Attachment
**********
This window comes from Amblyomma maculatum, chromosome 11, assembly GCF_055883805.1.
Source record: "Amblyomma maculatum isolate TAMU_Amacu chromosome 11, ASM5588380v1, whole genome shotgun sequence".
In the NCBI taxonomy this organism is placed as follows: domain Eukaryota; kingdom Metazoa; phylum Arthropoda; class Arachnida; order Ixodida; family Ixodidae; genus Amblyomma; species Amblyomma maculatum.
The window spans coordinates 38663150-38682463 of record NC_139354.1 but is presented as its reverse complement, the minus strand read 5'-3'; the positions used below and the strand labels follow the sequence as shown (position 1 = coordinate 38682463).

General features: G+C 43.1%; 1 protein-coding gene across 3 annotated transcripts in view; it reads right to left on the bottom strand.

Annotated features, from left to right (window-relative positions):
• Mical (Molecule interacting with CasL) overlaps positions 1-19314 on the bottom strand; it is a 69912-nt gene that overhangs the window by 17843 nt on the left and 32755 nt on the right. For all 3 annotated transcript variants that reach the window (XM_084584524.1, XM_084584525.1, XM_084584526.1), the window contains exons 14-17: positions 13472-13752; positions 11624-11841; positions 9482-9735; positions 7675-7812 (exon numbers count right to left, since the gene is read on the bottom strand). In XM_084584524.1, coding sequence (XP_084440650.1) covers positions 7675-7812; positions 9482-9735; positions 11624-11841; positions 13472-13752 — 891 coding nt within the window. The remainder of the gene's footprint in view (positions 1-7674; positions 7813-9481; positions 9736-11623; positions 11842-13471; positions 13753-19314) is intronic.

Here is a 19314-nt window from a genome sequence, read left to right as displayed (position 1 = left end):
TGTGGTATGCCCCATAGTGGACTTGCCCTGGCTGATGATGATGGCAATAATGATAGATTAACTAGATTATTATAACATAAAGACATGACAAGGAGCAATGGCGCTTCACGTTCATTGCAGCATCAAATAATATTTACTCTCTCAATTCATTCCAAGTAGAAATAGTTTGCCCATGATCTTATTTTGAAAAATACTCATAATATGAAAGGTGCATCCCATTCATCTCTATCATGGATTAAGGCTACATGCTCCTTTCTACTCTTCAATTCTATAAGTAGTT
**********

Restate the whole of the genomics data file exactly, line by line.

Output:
This window comes from Amblyomma maculatum, chromosome 11, assembly GCF_055883805.1.
Source record: "Amblyomma maculatum isolate TAMU_Amacu chromosome 11, ASM5588380v1, whole genome shotgun sequence".
In the NCBI taxonomy this organism is placed as follows: domain Eukaryota; kingdom Metazoa; phylum Arthropoda; class Arachnida; order Ixodida; family Ixodidae; genus Amblyomma; species Amblyomma maculatum.
The window spans coordinates 38663150-38682463 of record NC_139354.1 but is presented as its reverse complement, the minus strand read 5'-3'; the positions used below and the strand labels follow the sequence as shown (position 1 = coordinate 38682463).

General features: G+C 43.1%; 1 protein-coding gene across 3 annotated transcripts in view; it reads right to left on the bottom strand.

Annotated features, from left to right (window-relative positions):
• Mical (Molecule interacting with CasL) overlaps positions 1-19314 on the bottom strand; it is a 69912-nt gene that overhangs the window by 17843 nt on the left and 32755 nt on the right. For all 3 annotated transcript variants that reach the window (XM_084584524.1, XM_084584525.1, XM_084584526.1), the window contains exons 14-17: positions 13472-13752; positions 11624-11841; positions 9482-9735; positions 7675-7812 (exon numbers count right to left, since the gene is read on the bottom strand). In XM_084584524.1, coding sequence (XP_084440650.1) covers positions 7675-7812; positions 9482-9735; positions 11624-11841; positions 13472-13752 — 891 coding nt within the window. The remainder of the gene's footprint in view (positions 1-7674; positions 7813-9481; positions 9736-11623; positions 11842-13471; positions 13753-19314) is intronic.

Here is a 19314-nt window from a genome sequence, read left to right as displayed (position 1 = left end):
TGTGGTATGCCCCATAGTGGACTTGCCCTGGCTGATGATGATGGCAATAATGATAGATTAACTAGATTATTATAACATAAAGACATGACAAGGAGCAATGGCGCTTCACGTTCATTGCAGCATCAAATAATATTTACTCTCTCAATTCATTCCAAGTAGAAATAGTTTGCCCATGATCTTATTTTGAAAAATACTCATAATATGAAAGGTGCATCCCATTCATCTCTATCATGGATTAAGGCTACATGCTCCTTTCTACTCTTCAATTCTATAAGTAGTT